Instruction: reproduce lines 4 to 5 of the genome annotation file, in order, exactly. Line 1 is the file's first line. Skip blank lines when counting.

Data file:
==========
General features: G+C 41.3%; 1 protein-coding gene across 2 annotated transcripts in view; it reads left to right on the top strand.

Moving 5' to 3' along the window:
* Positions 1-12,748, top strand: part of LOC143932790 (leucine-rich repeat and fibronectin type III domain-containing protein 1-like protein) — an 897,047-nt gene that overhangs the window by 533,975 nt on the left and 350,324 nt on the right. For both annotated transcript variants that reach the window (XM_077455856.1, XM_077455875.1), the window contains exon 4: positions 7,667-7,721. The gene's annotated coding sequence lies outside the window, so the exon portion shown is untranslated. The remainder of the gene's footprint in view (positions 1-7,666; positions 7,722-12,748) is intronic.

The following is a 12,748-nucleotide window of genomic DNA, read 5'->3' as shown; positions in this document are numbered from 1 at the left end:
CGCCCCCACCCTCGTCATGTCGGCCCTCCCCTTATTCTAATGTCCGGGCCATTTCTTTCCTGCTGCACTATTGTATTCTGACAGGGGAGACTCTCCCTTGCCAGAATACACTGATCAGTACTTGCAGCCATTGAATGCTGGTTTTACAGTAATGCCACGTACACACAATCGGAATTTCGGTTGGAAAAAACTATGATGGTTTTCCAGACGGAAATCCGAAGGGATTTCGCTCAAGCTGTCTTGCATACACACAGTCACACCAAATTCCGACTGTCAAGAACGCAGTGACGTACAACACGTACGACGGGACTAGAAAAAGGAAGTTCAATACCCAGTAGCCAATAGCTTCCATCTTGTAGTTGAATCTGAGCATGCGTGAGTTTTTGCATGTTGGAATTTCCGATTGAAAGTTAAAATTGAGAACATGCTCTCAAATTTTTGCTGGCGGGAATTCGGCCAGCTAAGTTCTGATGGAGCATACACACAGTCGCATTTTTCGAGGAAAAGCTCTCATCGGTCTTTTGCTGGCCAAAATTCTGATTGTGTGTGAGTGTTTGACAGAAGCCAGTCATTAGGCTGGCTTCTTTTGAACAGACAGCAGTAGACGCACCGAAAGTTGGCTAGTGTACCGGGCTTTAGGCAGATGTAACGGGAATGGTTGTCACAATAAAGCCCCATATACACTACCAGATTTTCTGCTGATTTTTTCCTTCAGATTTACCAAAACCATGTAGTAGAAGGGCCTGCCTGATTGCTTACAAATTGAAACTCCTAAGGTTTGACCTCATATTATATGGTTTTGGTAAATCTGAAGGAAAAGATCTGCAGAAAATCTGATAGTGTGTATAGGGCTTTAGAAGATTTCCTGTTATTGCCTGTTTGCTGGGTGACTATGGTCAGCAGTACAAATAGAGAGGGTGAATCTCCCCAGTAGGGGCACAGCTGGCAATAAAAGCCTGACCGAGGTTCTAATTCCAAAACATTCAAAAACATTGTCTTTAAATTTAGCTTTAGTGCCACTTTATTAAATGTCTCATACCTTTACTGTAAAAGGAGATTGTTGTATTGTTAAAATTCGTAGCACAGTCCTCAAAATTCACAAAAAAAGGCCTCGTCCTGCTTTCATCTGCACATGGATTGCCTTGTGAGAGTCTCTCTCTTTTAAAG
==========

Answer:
The following is a 12,748-nucleotide window of genomic DNA, read 5'->3' as shown; positions in this document are numbered from 1 at the left end:
CGCCCCCACCCTCGTCATGTCGGCCCTCCCCTTATTCTAATGTCCGGGCCATTTCTTTCCTGCTGCACTATTGTATTCTGACAGGGGAGACTCTCCCTTGCCAGAATACACTGATCAGTACTTGCAGCCATTGAATGCTGGTTTTACAGTAATGCCACGTACACACAATCGGAATTTCGGTTGGAAAAAACTATGATGGTTTTCCAGACGGAAATCCGAAGGGATTTCGCTCAAGCTGTCTTGCATACACACAGTCACACCAAATTCCGACTGTCAAGAACGCAGTGACGTACAACACGTACGACGGGACTAGAAAAAGGAAGTTCAATACCCAGTAGCCAATAGCTTCCATCTTGTAGTTGAATCTGAGCATGCGTGAGTTTTTGCATGTTGGAATTTCCGATTGAAAGTTAAAATTGAGAACATGCTCTCAAATTTTTGCTGGCGGGAATTCGGCCAGCTAAGTTCTGATGGAGCATACACACAGTCGCATTTTTCGAGGAAAAGCTCTCATCGGTCTTTTGCTGGCCAAAATTCTGATTGTGTGTGAGTGTTTGACAGAAGCCAGTCATTAGGCTGGCTTCTTTTGAACAGACAGCAGTAGACGCACCGAAAGTTGGCTAGTGTACCGGGCTTTAGGCAGATGTAACGGGAATGGTTGTCACAATAAAGCCCCATATACACTACCAGATTTTCTGCTGATTTTTTCCTTCAGATTTACCAAAACCATGTAGTAGAAGGGCCTGCCTGATTGCTTACAAATTGAAACTCCTAAGGTTTGACCTCATATTATATGGTTTTGGTAAATCTGAAGGAAAAGATCTGCAGAAAATCTGATAGTGTGTATAGGGCTTTAGAAGATTTCCTGTTATTGCCTGTTTGCTGGGTGACTATGGTCAGCAGTACAAATAGAGAGGGTGAATCTCCCCAGTAGGGGCACAGCTGGCAATAAAAGCCTGACCGAGGTTCTAATTCCAAAACATTCAAAAACATTGTCTTTAAATTTAGCTTTAGTGCCACTTTATTAAATGTCTCATACCTTTACTGTAAAAGGAGATTGTTGTATTGTTAAAATTCGTAGCACAGTCCTCAAAATTCACAAAAAAAGGCCTCGTCCTGCTTTCATCTGCACATGGATTGCCTTGTGAGAGTCTCTCTCTTTTAAAG